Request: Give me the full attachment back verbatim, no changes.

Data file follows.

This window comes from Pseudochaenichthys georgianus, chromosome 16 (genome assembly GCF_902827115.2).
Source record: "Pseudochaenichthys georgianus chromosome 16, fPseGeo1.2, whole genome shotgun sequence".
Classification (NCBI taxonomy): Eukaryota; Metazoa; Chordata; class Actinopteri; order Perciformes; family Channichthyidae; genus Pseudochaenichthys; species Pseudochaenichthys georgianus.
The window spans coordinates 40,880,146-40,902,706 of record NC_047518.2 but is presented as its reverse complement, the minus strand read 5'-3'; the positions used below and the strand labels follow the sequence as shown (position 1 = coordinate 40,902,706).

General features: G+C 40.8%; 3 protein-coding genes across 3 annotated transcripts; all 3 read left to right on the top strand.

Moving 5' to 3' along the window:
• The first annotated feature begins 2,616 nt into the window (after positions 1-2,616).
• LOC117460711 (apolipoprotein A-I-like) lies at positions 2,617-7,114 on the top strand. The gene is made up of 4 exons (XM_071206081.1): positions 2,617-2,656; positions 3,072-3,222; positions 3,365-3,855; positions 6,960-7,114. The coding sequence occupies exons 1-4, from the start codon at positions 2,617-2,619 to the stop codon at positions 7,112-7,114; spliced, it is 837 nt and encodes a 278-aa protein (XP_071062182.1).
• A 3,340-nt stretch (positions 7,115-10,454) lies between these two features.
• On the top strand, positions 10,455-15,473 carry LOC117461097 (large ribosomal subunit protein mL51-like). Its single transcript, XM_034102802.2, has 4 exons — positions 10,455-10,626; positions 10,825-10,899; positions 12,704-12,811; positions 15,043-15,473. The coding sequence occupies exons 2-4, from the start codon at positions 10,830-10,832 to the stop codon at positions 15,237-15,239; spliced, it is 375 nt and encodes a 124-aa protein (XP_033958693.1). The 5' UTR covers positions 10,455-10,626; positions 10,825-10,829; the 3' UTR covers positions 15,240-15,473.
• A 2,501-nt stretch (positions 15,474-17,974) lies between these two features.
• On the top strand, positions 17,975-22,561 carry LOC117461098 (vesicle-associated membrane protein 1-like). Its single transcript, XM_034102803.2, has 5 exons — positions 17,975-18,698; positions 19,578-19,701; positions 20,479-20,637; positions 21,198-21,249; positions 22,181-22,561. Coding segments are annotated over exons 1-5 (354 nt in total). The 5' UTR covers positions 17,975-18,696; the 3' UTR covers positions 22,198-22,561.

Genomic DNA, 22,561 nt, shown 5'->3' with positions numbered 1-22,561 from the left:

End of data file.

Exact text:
This window comes from Pseudochaenichthys georgianus, chromosome 16 (genome assembly GCF_902827115.2).
Source record: "Pseudochaenichthys georgianus chromosome 16, fPseGeo1.2, whole genome shotgun sequence".
Classification (NCBI taxonomy): Eukaryota; Metazoa; Chordata; class Actinopteri; order Perciformes; family Channichthyidae; genus Pseudochaenichthys; species Pseudochaenichthys georgianus.
The window spans coordinates 40,880,146-40,902,706 of record NC_047518.2 but is presented as its reverse complement, the minus strand read 5'-3'; the positions used below and the strand labels follow the sequence as shown (position 1 = coordinate 40,902,706).

General features: G+C 40.8%; 3 protein-coding genes across 3 annotated transcripts; all 3 read left to right on the top strand.

Moving 5' to 3' along the window:
• The first annotated feature begins 2,616 nt into the window (after positions 1-2,616).
• LOC117460711 (apolipoprotein A-I-like) lies at positions 2,617-7,114 on the top strand. The gene is made up of 4 exons (XM_071206081.1): positions 2,617-2,656; positions 3,072-3,222; positions 3,365-3,855; positions 6,960-7,114. The coding sequence occupies exons 1-4, from the start codon at positions 2,617-2,619 to the stop codon at positions 7,112-7,114; spliced, it is 837 nt and encodes a 278-aa protein (XP_071062182.1).
• A 3,340-nt stretch (positions 7,115-10,454) lies between these two features.
• On the top strand, positions 10,455-15,473 carry LOC117461097 (large ribosomal subunit protein mL51-like). Its single transcript, XM_034102802.2, has 4 exons — positions 10,455-10,626; positions 10,825-10,899; positions 12,704-12,811; positions 15,043-15,473. The coding sequence occupies exons 2-4, from the start codon at positions 10,830-10,832 to the stop codon at positions 15,237-15,239; spliced, it is 375 nt and encodes a 124-aa protein (XP_033958693.1). The 5' UTR covers positions 10,455-10,626; positions 10,825-10,829; the 3' UTR covers positions 15,240-15,473.
• A 2,501-nt stretch (positions 15,474-17,974) lies between these two features.
• On the top strand, positions 17,975-22,561 carry LOC117461098 (vesicle-associated membrane protein 1-like). Its single transcript, XM_034102803.2, has 5 exons — positions 17,975-18,698; positions 19,578-19,701; positions 20,479-20,637; positions 21,198-21,249; positions 22,181-22,561. Coding segments are annotated over exons 1-5 (354 nt in total). The 5' UTR covers positions 17,975-18,696; the 3' UTR covers positions 22,198-22,561.

Genomic DNA, 22,561 nt, shown 5'->3' with positions numbered 1-22,561 from the left: